C#: Controller vs ControllerBase

A thumbnail showing C# Controller vs ControllerBase class code.

C#: Controller vs ControllerBase

The main difference between the Controller and ControllerBase classes in C# ASP.NET Core is that Controller is a higher-level class that inherits from ControllerBase. The Controller class includes additional functionality such as render views, JSON helpers, and action filters. On the other hand, the ControllerBase class provides the basic functionality for handling HTTP requests such as access to underlying HTTP context, request, response and URL.

Code showing the ASP.NET Controller Class.

C# ASP.NET Core Controller class extends the functionality of the ControllerBase class.

ControllerBase

ControllerBase is a class in the C# ASP.NET Core framework that provides the basic functionality for handling HTTP requests such as access to the underlying HTTP context, request, response, routing information, and URL generation functionality. It does not include additional features such as View support and TempData, which are provided by the Controller class. It can be extended to include additional functionality if required, and it's a good choice when you want to create a custom controller class by inheriting from it.

Use ControllerBase when you are building Web APIs because they don't require view data.

Controller

The Controller class is a unified class created by ASP.NET Core, combining the Controller, ApiController, and AsyncController base classes from MVC5 and Web API 2.2.

The table below summarizes key features that Controller supports but ControllerBase doesn't.

Feature/Method Description
ViewData

A dictionary-like object that allows you to pass data from the controller to the view. Data is stored in the ViewData property of the controller.

View

Returns a ViewResult (derived from ActionResult) as the HTTP response. Defaults to a view of the same name as the action method, with the option of specifying a specific view. All options allow specifying a view model that is strongly typed and sent to the View.

PartialView

Returns a PartialViewResult to the response pipeline. Partial views are reusable views that can be included in other views.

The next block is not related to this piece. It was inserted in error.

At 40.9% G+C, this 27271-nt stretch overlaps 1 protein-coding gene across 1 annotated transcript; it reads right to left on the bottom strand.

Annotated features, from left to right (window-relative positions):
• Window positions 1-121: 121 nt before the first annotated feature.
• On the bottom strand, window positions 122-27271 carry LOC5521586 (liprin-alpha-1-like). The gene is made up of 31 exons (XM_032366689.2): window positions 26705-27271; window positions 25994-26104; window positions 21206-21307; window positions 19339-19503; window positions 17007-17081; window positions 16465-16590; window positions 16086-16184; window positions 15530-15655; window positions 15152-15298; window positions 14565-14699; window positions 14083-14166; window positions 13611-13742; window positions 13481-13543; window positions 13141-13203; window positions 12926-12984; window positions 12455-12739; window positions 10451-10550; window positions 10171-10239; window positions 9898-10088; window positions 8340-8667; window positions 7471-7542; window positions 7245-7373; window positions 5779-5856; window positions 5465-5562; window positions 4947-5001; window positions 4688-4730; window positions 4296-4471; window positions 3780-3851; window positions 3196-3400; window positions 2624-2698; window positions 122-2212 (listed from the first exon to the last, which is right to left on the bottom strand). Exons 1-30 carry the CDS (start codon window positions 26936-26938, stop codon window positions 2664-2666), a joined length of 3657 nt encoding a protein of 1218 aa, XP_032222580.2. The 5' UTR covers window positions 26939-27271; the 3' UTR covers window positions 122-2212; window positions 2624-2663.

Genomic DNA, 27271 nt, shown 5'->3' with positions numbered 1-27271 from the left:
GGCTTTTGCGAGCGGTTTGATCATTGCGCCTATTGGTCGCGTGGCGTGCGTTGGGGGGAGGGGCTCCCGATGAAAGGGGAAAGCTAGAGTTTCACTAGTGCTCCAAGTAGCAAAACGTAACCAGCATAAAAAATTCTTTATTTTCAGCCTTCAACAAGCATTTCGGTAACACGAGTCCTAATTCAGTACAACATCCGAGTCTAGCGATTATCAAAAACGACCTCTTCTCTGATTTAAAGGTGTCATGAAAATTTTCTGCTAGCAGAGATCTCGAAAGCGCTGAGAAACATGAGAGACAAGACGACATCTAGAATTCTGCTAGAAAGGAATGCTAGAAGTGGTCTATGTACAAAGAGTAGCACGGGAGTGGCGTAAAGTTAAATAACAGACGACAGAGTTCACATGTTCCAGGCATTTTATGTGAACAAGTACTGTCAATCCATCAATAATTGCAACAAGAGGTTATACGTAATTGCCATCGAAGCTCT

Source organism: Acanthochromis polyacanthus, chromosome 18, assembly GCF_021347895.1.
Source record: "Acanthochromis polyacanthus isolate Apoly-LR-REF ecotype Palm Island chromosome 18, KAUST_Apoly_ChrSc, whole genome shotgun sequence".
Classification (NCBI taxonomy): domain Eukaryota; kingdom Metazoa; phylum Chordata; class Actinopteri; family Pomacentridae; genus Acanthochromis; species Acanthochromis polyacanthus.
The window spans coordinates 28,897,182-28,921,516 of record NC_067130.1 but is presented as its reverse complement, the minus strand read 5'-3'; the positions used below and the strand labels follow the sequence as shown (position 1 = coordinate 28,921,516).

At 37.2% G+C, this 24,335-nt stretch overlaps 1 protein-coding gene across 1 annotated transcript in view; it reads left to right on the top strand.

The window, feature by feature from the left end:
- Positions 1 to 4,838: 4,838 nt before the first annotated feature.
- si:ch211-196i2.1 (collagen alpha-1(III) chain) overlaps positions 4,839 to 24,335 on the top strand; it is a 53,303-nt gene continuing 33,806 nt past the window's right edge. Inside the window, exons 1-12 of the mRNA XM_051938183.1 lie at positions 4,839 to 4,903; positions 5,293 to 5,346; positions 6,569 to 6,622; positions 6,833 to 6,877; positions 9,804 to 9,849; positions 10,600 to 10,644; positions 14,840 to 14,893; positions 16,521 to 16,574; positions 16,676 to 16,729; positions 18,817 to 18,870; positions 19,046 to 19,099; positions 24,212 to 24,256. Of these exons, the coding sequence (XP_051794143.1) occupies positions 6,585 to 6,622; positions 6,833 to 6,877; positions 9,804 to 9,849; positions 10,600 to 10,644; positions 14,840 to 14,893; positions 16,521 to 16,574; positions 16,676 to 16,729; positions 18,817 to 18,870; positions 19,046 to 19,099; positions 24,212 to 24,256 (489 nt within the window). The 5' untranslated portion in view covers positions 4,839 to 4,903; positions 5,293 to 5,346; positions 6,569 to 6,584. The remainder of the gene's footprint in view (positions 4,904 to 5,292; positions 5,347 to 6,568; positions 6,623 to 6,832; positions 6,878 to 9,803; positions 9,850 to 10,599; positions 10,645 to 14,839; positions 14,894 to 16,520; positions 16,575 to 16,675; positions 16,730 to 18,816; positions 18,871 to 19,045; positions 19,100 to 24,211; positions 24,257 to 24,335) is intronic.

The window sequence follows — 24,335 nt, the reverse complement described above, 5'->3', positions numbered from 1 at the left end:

Json

Returns a JsonResult containing an object serialized as JSON as the response.

OnActionExecuting

Executes before an action method executes. This method can be overridden to perform additional tasks, such as logging, before the action method is executed.

Controller vs ControllerBase Examples

Web API

Here is a code example of a simple web API controller using the ControllerBase class in C# ASP.NET Core:

C#
[ApiController]
[Route("api/[controller]")]
public class MyApiController : ControllerBase
{
    [HttpGet]
    public IActionResult GetData(int id)
    {
        var data = new { id = id, name = "Your Name" };
        return Ok(data);
    }

    [HttpPost]
    public IActionResult AddData([FromBody] MyData model)
    {
        // Perform logic to add data
        return CreatedAtAction(nameof(GetData), new { id = model.Id }, model);
    }
}

Action Filters

Action filters are a great example of when to use Controller class over ControllerBase class.

In the example below, we use OnActionExecuting method to log the action name. OnActionExecuting is executed before the action method.

C#
public class MyCustomController : Controller
{
    public override void OnActionExecuting(ActionExecutingContext context)
    {
        var actionName = context.ActionDescriptor.DisplayName;
        Console.WriteLine(actionName);
    }
    public IActionResult MyAction()
    {
        // Action logic here
        return Ok();
    }
}

When to use Controller versus ControllerBase?

Use a Controller when you need to handle web page requests and require additional functionality such as the ability to render views and generate HTML responses, pass data between actions, redirect the user to a different action and pass data from the controller to the view, and also access to action filters (OnActionExecuting, OnActionExecutionAsync, and OnActionExecuted methods).

On the other hand, use ControllerBase, when you are building Web APIs using core functionality such as HttpContext, Request, Response, RouteData, ModelState, and Url which can be used to access the underlying HTTP context, request, response, routing information, model binding and validation, and URL generation functionality respectively.

What is the inheritance relationship between Controller and ControllerBase classes?

The inheritance relationship between the Controller and ControllerBase classes in C# ASP.NET Core is that the Controller class inherits from the ControllerBase class. This means that the Controller class has access to all of the methods and properties of the ControllerBase class, but also includes additional features and functionality that are not present in the base class.

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